Well, Amona is rubble, its residents are homeless, and the cabal made up of the Civil Administration (the military entity that rules Area C, where almost all Jewish settlements are and few Arabs live), the left-leaning legal establishment, and the subversive European-paid NGOs are smacking their lips over how they will do the same to numerous other Jewish communities, just as soon as the Supreme Court voids the new law.
Because, after all, who cares what the democratically elected Knesset and government decide? Don’t we understand who really runs the country and knows what’s good for us? Those religious settler fanatics are an obstacle to peace! Just ask the talking heads on Israeli radio and TV.
Which brings me to the next headline: Channel 2 reports that Netanyahu told the police that have been investigating him nonstop for who knows how long, that he didn’t know about bottles of champagne and other gifts received by his wife from a businessman friend, and he didn’t check the value of cigars that he himself was given. He just smoked them! Not only that, but he told the police that he bought plenty of cigars with his own money.
So, just some random thoughts on this “scandal:” Channel 2 has been selectively dribbling out information about Netanyahu’s supposedly confidential police investigations for months. Where do they get it, and why is it OK for them to release out-of-context snippets of interrogations in a country where the names and faces of people accused of crimes are routinely redacted from news reports?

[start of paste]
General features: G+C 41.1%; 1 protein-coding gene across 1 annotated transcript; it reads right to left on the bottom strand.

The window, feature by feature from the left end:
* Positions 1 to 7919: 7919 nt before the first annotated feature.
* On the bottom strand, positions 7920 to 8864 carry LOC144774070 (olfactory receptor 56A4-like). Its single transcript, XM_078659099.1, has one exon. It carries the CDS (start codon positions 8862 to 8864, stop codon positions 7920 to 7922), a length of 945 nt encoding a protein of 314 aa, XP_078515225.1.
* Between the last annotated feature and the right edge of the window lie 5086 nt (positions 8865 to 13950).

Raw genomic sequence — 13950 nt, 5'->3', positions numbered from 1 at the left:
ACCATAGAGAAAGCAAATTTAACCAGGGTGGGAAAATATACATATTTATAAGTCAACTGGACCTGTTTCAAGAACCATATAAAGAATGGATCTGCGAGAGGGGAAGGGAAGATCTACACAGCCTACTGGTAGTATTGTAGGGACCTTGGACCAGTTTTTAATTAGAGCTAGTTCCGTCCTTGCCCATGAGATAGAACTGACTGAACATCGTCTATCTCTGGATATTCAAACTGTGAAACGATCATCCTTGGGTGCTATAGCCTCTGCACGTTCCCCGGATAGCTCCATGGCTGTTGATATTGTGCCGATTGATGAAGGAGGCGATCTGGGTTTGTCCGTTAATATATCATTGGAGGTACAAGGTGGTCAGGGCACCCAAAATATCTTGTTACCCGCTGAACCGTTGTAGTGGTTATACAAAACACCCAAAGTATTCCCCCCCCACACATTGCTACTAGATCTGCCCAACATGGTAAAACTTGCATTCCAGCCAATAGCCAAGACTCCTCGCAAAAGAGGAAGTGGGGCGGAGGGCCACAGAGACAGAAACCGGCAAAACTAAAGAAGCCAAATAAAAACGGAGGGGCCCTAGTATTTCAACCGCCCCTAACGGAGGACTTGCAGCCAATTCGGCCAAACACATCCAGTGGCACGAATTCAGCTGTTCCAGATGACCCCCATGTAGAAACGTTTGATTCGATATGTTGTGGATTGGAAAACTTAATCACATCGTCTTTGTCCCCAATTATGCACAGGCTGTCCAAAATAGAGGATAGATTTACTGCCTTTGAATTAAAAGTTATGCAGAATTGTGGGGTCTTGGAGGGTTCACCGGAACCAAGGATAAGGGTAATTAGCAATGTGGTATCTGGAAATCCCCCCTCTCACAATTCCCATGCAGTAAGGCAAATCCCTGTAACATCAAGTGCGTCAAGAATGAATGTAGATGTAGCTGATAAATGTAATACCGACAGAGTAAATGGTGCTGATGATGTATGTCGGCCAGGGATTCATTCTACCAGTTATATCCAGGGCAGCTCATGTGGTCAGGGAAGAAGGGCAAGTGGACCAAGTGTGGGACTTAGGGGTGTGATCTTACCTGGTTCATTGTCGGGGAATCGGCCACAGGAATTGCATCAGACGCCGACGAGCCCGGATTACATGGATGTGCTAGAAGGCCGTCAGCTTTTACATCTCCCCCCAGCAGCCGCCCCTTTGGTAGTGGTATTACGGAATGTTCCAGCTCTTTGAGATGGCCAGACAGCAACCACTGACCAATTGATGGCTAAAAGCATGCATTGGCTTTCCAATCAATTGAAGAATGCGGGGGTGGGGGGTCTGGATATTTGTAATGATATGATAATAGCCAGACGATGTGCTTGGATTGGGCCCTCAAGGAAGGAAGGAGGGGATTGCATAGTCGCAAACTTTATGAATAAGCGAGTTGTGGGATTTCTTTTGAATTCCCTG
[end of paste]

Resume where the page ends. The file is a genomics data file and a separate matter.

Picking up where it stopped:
The investigation itself is on the same level as one of the previous ones, in which Mrs. Netanyahu was accused of returning deposit bottles that had been used at official functions, and keeping the money. Yes, she did it; yes, the small amount of money was returned; and yes, the silliness of creating a scandal about deposit bottles was duly noted.
The fact is that the same media people that deliberately mischaracterize the regularization law and also gleefully bash Netanyahu on every occasion, are running a long-term project to make him look like a crook. How much of the evening news is devoted to his non-scandals, almost every day? How many hours has he wasted, answering police questions and trying to deal with the fallout from these frivolous investigations? He’s the Prime Minister of the strongest country in the region, economically and militarily, the one and only Jewish state – which half the world hates and wants to destroy – and you are busting his balls about some cigars?
This isn’t really funny. Netanyahu has said that he believes there is a media campaign to force the Attorney General to indict him. And if he is indicted, he could be forced to resign.
The story on page 11 of the newspaper reminds me that not everything is frivolous or political. It is about Trump and Iran trading barbs over the Iranian missile development program. Now that Obama is gone, it may be possible for the US and Israel to develop an effective policy to prevent their common enemy, Iran, from producing and deploying nuclear weapons.
I devoutly hope that this will be the main subject for discussion between Netanyahu and Trump, rather than Judean real estate law. Or cigars.